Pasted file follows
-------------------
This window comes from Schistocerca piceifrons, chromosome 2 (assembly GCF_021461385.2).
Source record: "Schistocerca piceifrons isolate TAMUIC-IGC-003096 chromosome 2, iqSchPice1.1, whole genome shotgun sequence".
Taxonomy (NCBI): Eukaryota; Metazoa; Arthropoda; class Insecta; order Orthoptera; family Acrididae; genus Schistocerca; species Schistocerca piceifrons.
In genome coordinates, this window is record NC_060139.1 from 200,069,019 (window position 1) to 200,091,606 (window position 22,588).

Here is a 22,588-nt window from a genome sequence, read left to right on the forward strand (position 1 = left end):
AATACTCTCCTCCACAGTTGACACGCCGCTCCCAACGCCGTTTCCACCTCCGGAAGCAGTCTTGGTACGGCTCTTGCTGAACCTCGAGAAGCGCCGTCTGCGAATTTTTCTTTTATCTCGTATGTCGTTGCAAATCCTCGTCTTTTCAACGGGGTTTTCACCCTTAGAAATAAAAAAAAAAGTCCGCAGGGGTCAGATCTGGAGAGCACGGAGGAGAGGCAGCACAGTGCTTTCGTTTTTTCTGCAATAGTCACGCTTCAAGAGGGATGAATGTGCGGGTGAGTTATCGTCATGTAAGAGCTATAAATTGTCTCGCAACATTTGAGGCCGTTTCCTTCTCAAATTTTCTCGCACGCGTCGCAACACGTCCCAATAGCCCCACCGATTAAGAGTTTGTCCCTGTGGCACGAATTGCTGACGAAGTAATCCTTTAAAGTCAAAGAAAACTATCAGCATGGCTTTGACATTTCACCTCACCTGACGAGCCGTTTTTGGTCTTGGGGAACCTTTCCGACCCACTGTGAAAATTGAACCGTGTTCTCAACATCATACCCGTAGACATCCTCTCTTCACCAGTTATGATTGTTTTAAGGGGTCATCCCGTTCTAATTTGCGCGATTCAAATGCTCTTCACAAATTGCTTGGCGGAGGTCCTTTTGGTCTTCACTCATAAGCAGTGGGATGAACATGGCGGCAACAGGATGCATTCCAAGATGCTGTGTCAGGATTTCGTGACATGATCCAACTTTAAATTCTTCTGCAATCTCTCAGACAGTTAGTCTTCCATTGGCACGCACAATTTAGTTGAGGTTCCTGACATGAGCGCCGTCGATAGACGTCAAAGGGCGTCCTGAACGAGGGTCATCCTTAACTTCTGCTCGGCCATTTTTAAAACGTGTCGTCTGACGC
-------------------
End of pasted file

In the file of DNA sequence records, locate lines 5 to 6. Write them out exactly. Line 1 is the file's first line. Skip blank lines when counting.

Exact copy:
Here is a 22,588-nt window from a genome sequence, read left to right on the forward strand (position 1 = left end):
AATACTCTCCTCCACAGTTGACACGCCGCTCCCAACGCCGTTTCCACCTCCGGAAGCAGTCTTGGTACGGCTCTTGCTGAACCTCGAGAAGCGCCGTCTGCGAATTTTTCTTTTATCTCGTATGTCGTTGCAAATCCTCGTCTTTTCAACGGGGTTTTCACCCTTAGAAATAAAAAAAAAAGTCCGCAGGGGTCAGATCTGGAGAGCACGGAGGAGAGGCAGCACAGTGCTTTCGTTTTTTCTGCAATAGTCACGCTTCAAGAGGGATGAATGTGCGGGTGAGTTATCGTCATGTAAGAGCTATAAATTGTCTCGCAACATTTGAGGCCGTTTCCTTCTCAAATTTTCTCGCACGCGTCGCAACACGTCCCAATAGCCCCACCGATTAAGAGTTTGTCCCTGTGGCACGAATTGCTGACGAAGTAATCCTTTAAAGTCAAAGAAAACTATCAGCATGGCTTTGACATTTCACCTCACCTGACGAGCCGTTTTTGGTCTTGGGGAACCTTTCCGACCCACTGTGAAAATTGAACCGTGTTCTCAACATCATACCCGTAGACATCCTCTCTTCACCAGTTATGATTGTTTTAAGGGGTCATCCCGTTCTAATTTGCGCGATTCAAATGCTCTTCACAAATTGCTTGGCGGAGGTCCTTTTGGTCTTCACTCATAAGCAGTGGGATGAACATGGCGGCAACAGGATGCATTCCAAGATGCTGTGTCAGGATTTCGTGACATGATCCAACTTTAAATTCTTCTGCAATCTCTCAGACAGTTAGTCTTCCATTGGCACGCACAATTTAGTTGAGGTTCCTGACATGAGCGCCGTCGATAGACGTCAAAGGGCGTCCTGAACGAGGGTCATCCTTAACTTCTGCTCGGCCATTTTTAAAACGTGTCGTCTGACGC